Precarious Balance

And the whistling wind…

Blog-new-painting-3aBeginning again

There are days when the paint flows off your brush like water down a string. And days when it feels like you’re poking clay with a stick. When you feel like Sisyphus in a song by the late great Jesse Winchester that I used to listen to back when the world was young. “So I play the fool, but I can’t sit still. Let me get this rock to the top of this hill.

The first book I ever read about the real life of an artist was Daybook by Anne Truitt. Originally published in 1984 , long before it was easy to record your smallest thoughts and put them out for the world to read in blogs or self-published e-books, Daybook was Truitt’s journal, created over a period of seven years as she determined to come to terms with the forces that shaped her art and life.

I come back to that book often. Here is one paragraph, written on July 6, 1974.

“Balancing intuition against sensory information, and sensitivity to one’s self against pragmatic knowledge of the world, is not a stance unique to artists. The specialness of artists is the degree to which these precarious balances are crucial backups for their real endeavor. Their essential effort is to catapult themselves wholly, without holding back one bit, into a course of action without any idea where they will end up. They are like riders who gallop into the night, eagerly leaning on their horse’s neck, peering into a blinding rain. And they have to do it over and over again. When they find that they have ridden and ridden – maybe for years, full tilt – in what for them is a mistaken direction, they must unearth within themselves some readiness to turn and to gallop off again. They may spend a little time scraping off the mud, resting the horse, having a hot bath, laughing and sitting in candlelight with friends. But in the back of their minds they never forget that the dark, driving run is theirs to make again. They need their balances in order to support their risks. The more they develop an understanding of all their experience – the more it is at their command – the more they carry with them into the whistling wind.”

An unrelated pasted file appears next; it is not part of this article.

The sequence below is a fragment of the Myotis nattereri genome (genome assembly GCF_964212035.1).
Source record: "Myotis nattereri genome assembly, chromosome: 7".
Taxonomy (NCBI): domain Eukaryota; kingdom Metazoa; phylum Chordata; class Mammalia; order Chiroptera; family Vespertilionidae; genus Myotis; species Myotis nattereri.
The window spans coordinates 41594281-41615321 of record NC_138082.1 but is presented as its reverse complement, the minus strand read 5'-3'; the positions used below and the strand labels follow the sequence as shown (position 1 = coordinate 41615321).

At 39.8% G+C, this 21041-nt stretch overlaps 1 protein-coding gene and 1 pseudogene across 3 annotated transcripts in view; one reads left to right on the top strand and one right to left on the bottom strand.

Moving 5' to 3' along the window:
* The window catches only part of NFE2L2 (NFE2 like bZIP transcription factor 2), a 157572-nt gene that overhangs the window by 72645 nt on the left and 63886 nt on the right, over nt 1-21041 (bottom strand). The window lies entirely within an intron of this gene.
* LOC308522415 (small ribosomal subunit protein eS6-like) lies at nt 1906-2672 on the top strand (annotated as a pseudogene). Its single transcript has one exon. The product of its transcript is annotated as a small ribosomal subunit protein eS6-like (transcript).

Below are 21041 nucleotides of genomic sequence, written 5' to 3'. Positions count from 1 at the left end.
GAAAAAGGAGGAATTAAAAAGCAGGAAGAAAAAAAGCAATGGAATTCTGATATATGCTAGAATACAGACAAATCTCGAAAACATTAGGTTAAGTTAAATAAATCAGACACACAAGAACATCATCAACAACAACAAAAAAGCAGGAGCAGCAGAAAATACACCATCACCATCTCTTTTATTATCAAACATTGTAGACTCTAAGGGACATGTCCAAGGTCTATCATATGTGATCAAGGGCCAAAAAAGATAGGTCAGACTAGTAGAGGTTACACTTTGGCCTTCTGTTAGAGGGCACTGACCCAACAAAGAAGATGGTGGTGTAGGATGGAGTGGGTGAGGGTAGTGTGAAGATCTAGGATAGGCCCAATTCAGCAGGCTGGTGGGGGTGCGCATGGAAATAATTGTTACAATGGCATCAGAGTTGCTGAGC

Tonight I am balanced in the affection of good friends, in a glass of wine, in music. Tomorrow will bring either flowing water or the weight of stones.

What do you carry with you?

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8 Responses to Precarious Balance

  1. carolyn caldwell January 29, 2015 at 4:07 pm #

    This is just beautiful. I’m going to share it on my Facebook page.

    • Laureen January 29, 2015 at 4:13 pm #

      Thank you. Daybook is a beautiful book.

  2. Bonnie January 29, 2015 at 4:12 pm #

    I too would like to share this on my FB page
    thanks for the inspiration

    • Laureen January 29, 2015 at 4:16 pm #

      So pleased to provide it!

  3. Marlena January 29, 2015 at 5:06 pm #

    I love this painting – just as it is. The concept of beginning is an intriguing one as is the question of when a painting is finished. More to explore!

  4. Laureen January 29, 2015 at 6:57 pm #

    I know. “When to stop?” Not only at “The End” but all the way through every piece. Always questions! And thank you enormously for liking the painting as it is. By today it already looks different 🙂

  5. Petrea Tomko January 29, 2015 at 11:33 pm #

    I, too, Laureen, am charmed by this piece as is. I would not do one more thing to it.

    Embarrassed, I owe you a phone call.

  6. Laureen January 30, 2015 at 2:54 am #

    Thanks, Petrea. I will do more to it though. In fact, I already have. Because that is what I do 🙂